Is National Sickie Day Still A Regular Occurrence In The Workplace? 2018 is the year that National Sickie Day failed to show up, but ‘Blue Monday’ creeped back into popularity (and no, we aren’t talking about New Order.) Statistics analysed from 9600 employees across 135 companies in the UK highlighted some very eye-opening results and interesting trends for employee absences. Data released from the ELAS Group highlight a trend for increased absences on Mondays throughout the year, with January, October and December being the months employers should watch out for. Top 10 Popular Dates For Work Absences 1. Tuesday 2nd January
2. Monday 8th January
3. Monday 15th January
4. Monday 12th March
5. Monday 10th December
6. Monday 26th February *(storm)
7. Wednesday 28th February
8. Monday 16th April
9. Monday 8th October
10. Monday 15th October
The absence rate on Mondays is nearly double the absence rate on Fridays (24.8% versus 12.8%). With the exception of Tues 2nd Jan (the day with the highest absence rate in the first half of the year) and Wednesday 28
th February (in the midst of the ‘Beast From The East’ storm) all other days in the top ten fell on a Monday.
Employees are most likely to call in sick between 7-8AM, with 7AM on Monday 15
th January receiving the ‘Sickie Hour’ title, as employers received the most absence calls at this time across the entire year. Top 10 Times To Call In Absent
1.Monday 15th January – 7AM
2.Monday 16th April – 6AM
3.Monday 08 April – 7AM
4.Monday 15th October – 7AM
5.Monday 29th January – 7AM
6.Monday 5th March – 7AM
7.Monday 12th February – 7AM
8.Monday 17th December – 7AM
9.Monday 16th April – 7AM
10.Monday 26th February – 7AM
‘Blue Monday’ (the third Monday of the year) is renowned as being the most depressing date of the year and is when most individuals give up their New Year’s resolutions. In reference to nationwide mood, the phrase was first coined in 2005 and takes into consideration aspects such as; weather conditions, debt levels, time since Christmas and national motivation levels. This was the third most popular date for absences across the country, so there’s corresponding data behind the ‘Blue Monday’ claim to support this theory.
Contrast to this, the happiest day of the year is supposedly the third Friday in June. This didn’t appear in the ‘Top 250’ most popular days for absences, which might suggest that happy employee’s turn up to work.
As a contrast, August was deemed the healthiest month across all companies, with the fewest number of absences across the country, both in total and when you look at the average rate per week. The reasoning behind this could be due to the fact August is a popular time to book holidays, and lots of employee’s are out of the office already, so registered absences are minimised.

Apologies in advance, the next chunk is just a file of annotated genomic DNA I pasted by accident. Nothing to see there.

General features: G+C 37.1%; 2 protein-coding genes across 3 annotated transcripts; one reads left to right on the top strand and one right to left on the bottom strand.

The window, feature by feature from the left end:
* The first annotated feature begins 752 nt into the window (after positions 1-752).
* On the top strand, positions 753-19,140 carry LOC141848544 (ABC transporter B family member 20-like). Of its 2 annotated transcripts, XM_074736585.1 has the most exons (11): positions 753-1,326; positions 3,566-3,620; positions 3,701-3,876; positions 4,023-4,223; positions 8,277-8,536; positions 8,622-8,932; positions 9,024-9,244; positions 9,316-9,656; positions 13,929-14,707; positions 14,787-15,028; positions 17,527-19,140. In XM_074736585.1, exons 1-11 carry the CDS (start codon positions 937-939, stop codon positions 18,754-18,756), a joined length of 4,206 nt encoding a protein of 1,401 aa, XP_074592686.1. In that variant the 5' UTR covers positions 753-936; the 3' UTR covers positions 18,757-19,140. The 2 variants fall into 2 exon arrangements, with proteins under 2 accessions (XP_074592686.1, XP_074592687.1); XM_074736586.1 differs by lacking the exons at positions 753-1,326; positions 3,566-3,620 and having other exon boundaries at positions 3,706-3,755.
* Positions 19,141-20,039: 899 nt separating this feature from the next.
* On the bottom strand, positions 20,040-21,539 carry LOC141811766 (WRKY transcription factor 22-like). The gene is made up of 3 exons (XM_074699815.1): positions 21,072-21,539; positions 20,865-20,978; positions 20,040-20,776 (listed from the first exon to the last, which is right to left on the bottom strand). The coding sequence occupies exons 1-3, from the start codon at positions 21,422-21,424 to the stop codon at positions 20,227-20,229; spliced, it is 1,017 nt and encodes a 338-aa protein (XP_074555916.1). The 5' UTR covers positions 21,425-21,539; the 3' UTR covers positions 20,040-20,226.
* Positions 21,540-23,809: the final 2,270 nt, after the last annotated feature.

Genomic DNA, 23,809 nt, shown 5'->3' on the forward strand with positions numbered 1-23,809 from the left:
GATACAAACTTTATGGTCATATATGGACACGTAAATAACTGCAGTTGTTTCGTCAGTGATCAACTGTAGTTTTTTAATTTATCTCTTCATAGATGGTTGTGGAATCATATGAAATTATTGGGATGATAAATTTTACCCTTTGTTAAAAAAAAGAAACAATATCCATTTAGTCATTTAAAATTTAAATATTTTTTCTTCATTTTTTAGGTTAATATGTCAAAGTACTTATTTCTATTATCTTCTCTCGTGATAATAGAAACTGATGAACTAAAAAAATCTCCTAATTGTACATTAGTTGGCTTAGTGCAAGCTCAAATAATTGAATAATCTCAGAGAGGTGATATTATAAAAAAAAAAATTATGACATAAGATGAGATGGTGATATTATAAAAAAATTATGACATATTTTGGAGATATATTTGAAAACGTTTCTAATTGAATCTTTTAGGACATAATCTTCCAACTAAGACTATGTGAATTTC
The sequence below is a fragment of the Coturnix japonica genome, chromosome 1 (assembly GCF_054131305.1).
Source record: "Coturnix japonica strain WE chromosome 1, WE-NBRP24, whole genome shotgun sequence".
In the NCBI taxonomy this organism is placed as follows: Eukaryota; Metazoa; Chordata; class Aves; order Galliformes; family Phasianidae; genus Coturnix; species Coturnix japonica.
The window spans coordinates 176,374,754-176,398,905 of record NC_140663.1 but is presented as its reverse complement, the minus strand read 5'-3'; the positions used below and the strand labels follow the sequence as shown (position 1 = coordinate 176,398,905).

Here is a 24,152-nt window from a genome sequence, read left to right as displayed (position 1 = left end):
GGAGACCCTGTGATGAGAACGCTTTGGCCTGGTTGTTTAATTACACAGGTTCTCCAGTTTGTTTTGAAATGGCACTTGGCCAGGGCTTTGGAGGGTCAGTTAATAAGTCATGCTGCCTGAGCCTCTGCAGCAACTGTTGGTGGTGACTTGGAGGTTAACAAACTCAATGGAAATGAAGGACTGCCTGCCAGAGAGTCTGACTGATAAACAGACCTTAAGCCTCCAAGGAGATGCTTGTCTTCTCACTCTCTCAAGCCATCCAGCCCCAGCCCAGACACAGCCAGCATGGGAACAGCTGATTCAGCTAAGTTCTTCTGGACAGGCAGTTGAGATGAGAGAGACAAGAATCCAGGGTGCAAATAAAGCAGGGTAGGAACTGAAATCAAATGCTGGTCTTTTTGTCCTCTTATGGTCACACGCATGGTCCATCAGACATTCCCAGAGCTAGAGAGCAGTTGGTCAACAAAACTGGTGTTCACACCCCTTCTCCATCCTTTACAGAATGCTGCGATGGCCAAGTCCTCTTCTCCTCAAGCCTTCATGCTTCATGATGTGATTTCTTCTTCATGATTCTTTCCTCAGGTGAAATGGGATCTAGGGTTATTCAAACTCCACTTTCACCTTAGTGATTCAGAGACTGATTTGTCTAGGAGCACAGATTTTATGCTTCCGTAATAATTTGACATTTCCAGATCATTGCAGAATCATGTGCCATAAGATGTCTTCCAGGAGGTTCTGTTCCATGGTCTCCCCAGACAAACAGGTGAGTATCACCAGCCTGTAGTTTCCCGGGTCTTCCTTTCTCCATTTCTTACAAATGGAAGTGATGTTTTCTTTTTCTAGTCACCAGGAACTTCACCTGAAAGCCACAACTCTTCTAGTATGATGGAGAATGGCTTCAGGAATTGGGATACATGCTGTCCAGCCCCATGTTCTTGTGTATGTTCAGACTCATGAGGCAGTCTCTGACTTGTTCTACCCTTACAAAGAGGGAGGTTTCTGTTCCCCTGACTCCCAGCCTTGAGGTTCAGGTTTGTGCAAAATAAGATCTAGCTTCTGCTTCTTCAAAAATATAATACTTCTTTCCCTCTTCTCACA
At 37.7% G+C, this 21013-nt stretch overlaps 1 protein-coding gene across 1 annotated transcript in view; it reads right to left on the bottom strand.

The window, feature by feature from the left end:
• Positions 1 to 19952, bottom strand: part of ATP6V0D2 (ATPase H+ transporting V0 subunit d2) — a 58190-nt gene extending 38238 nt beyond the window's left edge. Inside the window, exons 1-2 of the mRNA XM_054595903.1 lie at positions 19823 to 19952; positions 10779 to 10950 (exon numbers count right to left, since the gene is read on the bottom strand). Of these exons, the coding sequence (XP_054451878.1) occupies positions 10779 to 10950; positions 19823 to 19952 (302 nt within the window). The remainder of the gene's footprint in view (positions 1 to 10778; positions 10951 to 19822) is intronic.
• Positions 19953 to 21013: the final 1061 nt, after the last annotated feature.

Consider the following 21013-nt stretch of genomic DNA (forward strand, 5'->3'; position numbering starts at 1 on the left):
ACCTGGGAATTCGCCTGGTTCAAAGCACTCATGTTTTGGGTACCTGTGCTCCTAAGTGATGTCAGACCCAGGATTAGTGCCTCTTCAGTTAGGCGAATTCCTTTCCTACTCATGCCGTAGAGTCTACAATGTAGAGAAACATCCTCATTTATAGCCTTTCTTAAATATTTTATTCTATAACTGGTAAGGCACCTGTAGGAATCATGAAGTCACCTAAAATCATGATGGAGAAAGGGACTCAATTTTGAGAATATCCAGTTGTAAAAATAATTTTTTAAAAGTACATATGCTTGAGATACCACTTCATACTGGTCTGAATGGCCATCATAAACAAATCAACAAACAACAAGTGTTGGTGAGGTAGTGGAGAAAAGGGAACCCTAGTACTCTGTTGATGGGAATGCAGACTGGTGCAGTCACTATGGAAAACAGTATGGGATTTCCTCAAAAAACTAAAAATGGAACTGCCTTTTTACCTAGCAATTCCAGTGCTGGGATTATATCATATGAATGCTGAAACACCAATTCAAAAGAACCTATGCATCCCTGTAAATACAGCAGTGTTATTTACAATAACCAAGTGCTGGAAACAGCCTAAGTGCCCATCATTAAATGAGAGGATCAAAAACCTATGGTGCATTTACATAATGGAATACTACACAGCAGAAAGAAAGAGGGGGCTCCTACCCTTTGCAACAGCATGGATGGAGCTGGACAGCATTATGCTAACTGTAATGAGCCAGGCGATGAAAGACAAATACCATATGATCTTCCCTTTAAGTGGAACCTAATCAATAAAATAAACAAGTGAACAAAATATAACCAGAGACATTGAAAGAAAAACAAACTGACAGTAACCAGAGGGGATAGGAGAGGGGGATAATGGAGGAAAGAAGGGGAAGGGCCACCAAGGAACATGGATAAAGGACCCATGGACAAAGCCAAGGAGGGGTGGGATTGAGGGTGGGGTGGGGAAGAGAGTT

National Sickie Day, which was once the first Monday in February, didn’t reach the ‘Top 30’ most popular days for absences, which enforces the fact that it’s well and truly irrelevant within modern workplaces.
There are lots of reasons why employees might be absent from work. Some of them will be genuine, and some of them might stretch the term ‘believable.’ Even with the rise of presenteeism (coming into work, even if you’re too sick to be there and should be at home) our absence advisers and legal team have still been treated to a wide range of ‘sickie’ excuses, that sometimes sound too unusual to be true!
We’ve collated some of the best ones we’ve heard this year; do any sound familiar in your workplace?
“I can’t come to work today as I’ve moved house over the weekend and now I live too far away” “I have to take my cat to the vet so I won’t be in for a week” “I’ve cut my hand whilst preparing an avocado, so I can’t drive to work” “I won’t be in work today as I didn’t get a pay rise like my colleague” (this colleague only got the usual NMW increase) “My cat has hiccups and I can’t leave her” “My fingers are stuck in a bowling ball” “I can’t afford the bus”
Enrique Garcia is an
employment law consultant for ELAS. He says: “ELAS has been at the forefront of absence management for the last decade. To help employers tackle the growing trend for sickies, we developed Attendance Pro, the first absence management software to identify and track absences, allowing employers to see where problems might lie. “The statistics don’t lie. Ten years later we’re able to see that times have moved on and National Sickie Day is no longer the problem it once was. There is, however, a developing trend showing for increased absence rates on Mondays with 8 out of the top 10 days for absence being on a Monday. Our absence management specialists first picked up on this shift in 2016 and this continued into 2017. The 2018 statistics have again highlighted it.” “Employers should ensure that they have robust return to work procedures in place, part of which should be discussing in detail the reason for absence. Should a health issue be suggested, the employer could follow up by seeking to obtain a medical report; this will reveal whether or not the employee is properly addressing any underlying medical condition. “Malingering, dishonest absences and recurring patterns may also highlight disciplinary matters that are not presently being addressed. Absence Management procedures would also be of real benefit to employers to tackle these problems.” Note: these statistics were collated using the ELAS Attendance Pro Software, from January 1st 2018 – December 31st 2018.